Friday, July 22, 2011

Tea-Dyed Lace Winner

Alright, so I had meant to make a post yesterday reminding people about this giveaway, but I'll admit, I was a little swamped with job applications and dealing with other employment (or lack thereof) woes, and I completely forgot. Darn life, getting in the way of my sewing and blogging time!

I considered waiting another day to allow others to sign up for the Tea-Dyed Lace Giveaway, but that's not very fair to the people who signed up already, so I'll just have to be more proactive next time!

SO, the winner of this lovely length of tea-rific lace is...

Joyce in NC! Congratulations! Joyce, I can't seem to find an email address in your profile, so if you could send me an email (sewingonpins at gmail dot com) with an address that I can ship the lace to, I'd appreciate it.

Also, some good news to all of you tea-dyers. I washed my Navy Rose dress (in cold water, normal cycle, regular detergent - even threw it in the dryer), and the lace came out with little to no fading. Was a little wrinkly, though. I'm vastly relieved, because I feared it would come out a dingy white. PHEW!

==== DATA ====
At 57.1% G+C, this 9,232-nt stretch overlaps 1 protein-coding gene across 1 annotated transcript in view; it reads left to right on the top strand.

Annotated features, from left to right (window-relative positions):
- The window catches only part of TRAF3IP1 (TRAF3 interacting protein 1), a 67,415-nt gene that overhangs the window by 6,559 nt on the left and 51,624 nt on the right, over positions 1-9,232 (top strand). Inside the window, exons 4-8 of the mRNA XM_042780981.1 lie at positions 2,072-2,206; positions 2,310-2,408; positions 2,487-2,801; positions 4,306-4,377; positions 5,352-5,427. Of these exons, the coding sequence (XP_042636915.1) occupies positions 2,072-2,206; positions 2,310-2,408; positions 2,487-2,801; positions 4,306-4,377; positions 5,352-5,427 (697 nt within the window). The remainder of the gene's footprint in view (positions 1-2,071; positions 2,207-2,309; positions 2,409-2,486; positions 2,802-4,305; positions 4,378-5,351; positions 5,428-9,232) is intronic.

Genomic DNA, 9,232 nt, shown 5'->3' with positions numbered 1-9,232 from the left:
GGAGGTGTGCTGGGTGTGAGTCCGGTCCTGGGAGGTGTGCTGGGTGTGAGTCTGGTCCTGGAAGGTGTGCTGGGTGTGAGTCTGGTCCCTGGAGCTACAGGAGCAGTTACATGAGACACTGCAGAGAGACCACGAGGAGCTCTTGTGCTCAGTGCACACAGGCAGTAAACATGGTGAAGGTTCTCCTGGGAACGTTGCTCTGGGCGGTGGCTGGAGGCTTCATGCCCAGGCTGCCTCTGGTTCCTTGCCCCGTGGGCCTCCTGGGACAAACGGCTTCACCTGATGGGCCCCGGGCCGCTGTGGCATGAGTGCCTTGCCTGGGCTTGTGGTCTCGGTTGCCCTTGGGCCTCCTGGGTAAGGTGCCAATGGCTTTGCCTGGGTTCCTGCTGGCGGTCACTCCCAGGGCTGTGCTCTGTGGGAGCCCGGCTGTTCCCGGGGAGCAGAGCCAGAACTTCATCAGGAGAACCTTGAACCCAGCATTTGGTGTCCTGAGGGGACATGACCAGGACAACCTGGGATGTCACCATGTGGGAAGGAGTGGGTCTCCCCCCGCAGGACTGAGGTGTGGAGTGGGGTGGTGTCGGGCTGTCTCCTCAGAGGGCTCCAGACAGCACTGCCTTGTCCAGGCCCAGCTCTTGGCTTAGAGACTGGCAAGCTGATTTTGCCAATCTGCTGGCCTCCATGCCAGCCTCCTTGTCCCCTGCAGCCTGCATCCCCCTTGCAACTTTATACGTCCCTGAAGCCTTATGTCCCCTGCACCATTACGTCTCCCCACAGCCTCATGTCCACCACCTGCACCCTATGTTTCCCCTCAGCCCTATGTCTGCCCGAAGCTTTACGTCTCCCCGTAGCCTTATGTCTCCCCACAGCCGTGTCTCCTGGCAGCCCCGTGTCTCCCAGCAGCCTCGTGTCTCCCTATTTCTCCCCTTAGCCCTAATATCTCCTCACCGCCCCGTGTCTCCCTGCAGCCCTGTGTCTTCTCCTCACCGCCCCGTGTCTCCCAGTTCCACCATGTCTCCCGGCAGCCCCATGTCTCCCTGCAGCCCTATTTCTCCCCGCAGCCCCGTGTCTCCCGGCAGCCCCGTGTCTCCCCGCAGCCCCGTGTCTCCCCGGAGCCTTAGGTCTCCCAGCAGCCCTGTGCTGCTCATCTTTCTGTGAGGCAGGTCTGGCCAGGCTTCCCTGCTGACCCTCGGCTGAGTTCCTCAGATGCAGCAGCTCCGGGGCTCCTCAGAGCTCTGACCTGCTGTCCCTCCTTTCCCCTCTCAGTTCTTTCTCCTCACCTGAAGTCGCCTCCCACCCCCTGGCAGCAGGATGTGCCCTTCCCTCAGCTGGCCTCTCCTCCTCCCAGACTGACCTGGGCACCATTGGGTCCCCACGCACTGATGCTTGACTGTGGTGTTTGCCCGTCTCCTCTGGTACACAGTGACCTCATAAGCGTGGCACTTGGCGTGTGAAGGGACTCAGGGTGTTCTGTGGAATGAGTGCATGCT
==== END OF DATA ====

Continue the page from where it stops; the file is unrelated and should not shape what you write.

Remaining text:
Original white on bottom left, after tea-dying and ironing on bottom right, after a wash cycle at top.

Happy sewing, everyone!

Monday, July 18, 2011

Tutorial: Tea-Dying Lace (+ Giveaway)

I mentioned in yesterdays Navy Rose Dress post that I'd tea-dyed the lace at the bottom of the skirt. It was so much fun, I keep looking around for more things to dye! I thought I'd share the (extremely simple) process here, not because there's no other tutorials out there (there are tonnes), but because I really hope it inspires some of you to try your hand at it!